We drove through a small town that has a quaint public square. A large war monument dominates – a cannon with plaques recording the names of town residents who died in far-away wars.
That’s all there was about the town’s history.
No mention of the town’s founders; or the first town doctor who visited sick children in the middle of the night; or those who started the town’s first school; or the wise and compassionate leaders who helped the town through its many challenging times.
War was remembered and monumentalized. Only war.
The town is typical of other small communities and big cities across our society and our world. There are many monuments to war. Wars and warriors get the pedestals and parades.
What about the makers of peace? Those who save countless lives by leading us away from conflict?
One of my favorite monuments to a maker of peace is in downtown Pittsburgh. Across the river from Fort Pitt – a place of war – is a statue of Mister Rogers.
Fred Rogers once said: “Peace means far more than the opposite of war.” It’s a spirit, a work, a way of life that we’re called to follow.
Our faith reminds us we’re called to be makers of peace. “Peace on Earth” is more than a feel-good verse; it’s the work given to us. It’s challenging and unpopular and counter-cultural work, but it’s our work.
Making peace means more than hoping and praying and wishing for peace. We must actively challenge attitudes about war and peace, reminding everyone we’re meant to love each other as siblings in God’s family instead of fighting one another out of self-interest.
Unpopular work, but it’s our work
War is the ultimate human failure: God’s children killing each other over land, religion, power, influence, wealth, supremacy. We destroy each other, what we’ve built together, and what God has created.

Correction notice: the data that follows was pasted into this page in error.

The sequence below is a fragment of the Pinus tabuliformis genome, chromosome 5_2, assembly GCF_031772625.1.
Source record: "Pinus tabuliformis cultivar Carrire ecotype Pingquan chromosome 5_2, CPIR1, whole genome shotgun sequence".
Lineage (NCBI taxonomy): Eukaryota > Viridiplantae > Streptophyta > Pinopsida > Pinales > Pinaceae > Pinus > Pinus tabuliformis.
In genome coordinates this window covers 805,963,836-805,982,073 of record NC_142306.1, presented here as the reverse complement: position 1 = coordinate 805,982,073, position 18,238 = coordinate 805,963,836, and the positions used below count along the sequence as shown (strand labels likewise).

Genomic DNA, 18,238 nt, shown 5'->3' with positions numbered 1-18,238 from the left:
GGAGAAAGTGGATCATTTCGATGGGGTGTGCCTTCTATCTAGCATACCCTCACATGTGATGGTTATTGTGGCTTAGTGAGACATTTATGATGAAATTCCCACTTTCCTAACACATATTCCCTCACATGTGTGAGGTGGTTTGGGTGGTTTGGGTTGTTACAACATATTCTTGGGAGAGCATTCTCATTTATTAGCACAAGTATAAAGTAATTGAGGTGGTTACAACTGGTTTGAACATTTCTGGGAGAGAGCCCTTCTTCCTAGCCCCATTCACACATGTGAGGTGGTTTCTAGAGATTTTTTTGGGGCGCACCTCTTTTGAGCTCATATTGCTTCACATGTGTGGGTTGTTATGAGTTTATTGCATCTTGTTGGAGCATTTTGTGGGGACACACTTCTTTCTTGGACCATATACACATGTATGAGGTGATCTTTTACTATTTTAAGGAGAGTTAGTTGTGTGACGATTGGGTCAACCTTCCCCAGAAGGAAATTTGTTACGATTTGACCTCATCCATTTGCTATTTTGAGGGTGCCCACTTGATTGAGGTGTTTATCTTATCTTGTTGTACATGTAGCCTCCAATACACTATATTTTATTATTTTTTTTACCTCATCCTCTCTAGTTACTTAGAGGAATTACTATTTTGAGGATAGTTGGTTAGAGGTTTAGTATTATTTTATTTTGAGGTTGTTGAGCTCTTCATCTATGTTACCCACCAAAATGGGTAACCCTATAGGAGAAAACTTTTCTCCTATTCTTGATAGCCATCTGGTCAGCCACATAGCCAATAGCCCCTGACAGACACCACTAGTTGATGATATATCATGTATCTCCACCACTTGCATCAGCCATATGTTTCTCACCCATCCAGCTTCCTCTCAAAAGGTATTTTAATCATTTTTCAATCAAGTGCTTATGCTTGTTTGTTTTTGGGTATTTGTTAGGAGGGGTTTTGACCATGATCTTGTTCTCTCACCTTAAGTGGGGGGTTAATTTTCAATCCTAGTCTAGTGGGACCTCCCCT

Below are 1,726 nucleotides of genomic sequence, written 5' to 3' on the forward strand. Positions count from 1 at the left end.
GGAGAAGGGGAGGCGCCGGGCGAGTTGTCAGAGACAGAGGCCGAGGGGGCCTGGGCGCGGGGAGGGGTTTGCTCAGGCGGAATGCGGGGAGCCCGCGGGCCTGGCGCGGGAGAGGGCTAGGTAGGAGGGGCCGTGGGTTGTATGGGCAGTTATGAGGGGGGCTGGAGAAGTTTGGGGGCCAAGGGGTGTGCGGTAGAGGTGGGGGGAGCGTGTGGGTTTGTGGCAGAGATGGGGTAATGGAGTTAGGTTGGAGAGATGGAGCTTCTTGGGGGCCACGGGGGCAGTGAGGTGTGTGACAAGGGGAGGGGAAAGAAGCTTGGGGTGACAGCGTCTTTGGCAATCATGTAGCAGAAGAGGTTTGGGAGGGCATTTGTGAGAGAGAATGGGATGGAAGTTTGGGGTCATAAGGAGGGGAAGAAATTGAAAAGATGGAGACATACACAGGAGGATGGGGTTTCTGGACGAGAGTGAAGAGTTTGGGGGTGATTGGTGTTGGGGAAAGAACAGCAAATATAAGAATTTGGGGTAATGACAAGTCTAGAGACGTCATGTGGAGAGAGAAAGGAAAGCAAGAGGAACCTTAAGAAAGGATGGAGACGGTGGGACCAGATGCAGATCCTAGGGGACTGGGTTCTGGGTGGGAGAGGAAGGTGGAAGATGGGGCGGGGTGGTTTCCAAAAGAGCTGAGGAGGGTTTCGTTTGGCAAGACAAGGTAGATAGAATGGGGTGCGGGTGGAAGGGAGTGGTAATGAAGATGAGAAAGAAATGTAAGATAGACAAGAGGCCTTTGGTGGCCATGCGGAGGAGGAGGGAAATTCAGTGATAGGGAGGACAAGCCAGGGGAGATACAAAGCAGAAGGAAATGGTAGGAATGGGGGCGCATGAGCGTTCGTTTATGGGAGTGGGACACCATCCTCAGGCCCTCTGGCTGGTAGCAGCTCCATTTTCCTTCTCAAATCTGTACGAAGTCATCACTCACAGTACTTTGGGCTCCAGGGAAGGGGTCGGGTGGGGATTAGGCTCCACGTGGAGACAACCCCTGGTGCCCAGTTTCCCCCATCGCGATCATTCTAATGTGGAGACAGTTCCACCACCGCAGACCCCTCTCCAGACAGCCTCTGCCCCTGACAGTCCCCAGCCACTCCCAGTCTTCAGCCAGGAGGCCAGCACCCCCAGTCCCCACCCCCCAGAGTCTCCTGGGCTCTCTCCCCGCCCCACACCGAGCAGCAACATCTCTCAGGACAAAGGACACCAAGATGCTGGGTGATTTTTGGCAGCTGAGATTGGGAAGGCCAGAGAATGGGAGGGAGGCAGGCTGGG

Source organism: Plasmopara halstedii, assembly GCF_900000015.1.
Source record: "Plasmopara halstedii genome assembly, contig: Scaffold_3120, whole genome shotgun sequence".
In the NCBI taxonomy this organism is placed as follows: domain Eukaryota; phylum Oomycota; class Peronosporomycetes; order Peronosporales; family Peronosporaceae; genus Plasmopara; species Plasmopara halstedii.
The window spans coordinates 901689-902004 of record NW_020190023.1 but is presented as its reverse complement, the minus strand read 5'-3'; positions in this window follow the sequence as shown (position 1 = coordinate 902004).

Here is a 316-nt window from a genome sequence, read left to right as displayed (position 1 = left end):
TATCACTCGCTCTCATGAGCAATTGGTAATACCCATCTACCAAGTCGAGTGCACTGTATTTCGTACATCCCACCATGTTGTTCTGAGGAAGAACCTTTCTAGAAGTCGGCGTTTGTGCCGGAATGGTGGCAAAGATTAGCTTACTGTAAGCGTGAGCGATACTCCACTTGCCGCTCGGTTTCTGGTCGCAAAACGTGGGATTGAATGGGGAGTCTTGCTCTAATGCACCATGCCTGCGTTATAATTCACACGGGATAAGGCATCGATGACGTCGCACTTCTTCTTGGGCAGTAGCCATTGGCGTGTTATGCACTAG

War must never be glamorized or romanticized. Instead, we need to lead our societies another way as makers and promoters of peace.
Blessed are the peacemakers, for they understand what it means to live and children of God.
Making peace involves building and nurturing mutually beneficial relationship, which is the heart of our faith traditions and our scriptures. We’re called to put selfishness aside and find ways to meet others’ needs for food, housing, healing, and spiritual uplift. We do this not only in our collective relationships but in our individual ones as well.
Making peace involves a willingness to do the hard and unpopular work of changing attitudes and showing people that we can and must get along. It entails working for justice for all God’s children.
We need peace on our pedestals.
Creating peace requires listening, honesty, trustworthiness, and justice. It’s about seeing everyone’s needs as equally important to my own – love your neighbor as yourself.
Peace on our pedestals
Again, this isn’t popular work – never has been, never will be. Many “religious” people have rejected the summons to be peacemakers and instead embraced the us-against-them warrior mentality that we see raging in our society right now.
Wars never just happen. They’re the accumulation of many smaller moments of injustice and selfishness. And they always result from demagogues riling people up for combat, insisting they must attack others before they themselves are attacked.
Demagogues excuse themselves from any actual sacrifices, increase their power in the fog of war, then put themselves on pedestals as great warriors to be emulated.
And war follows war follows war …
We’ll always have war – it’s who we are as humans, one of our original sins – but we can and must create conditions for a more just, humane, equitable, and peaceful world. We can and must create more peace in our individual lives.
This is the work given to us. It’s our calling. May we be makers of peace in how we live and interact with one another. May we work for the justice and mutuality that create conditions for all God’s children to live together as we’re meant.
(Image courtesy of firstname.lastname@example.org)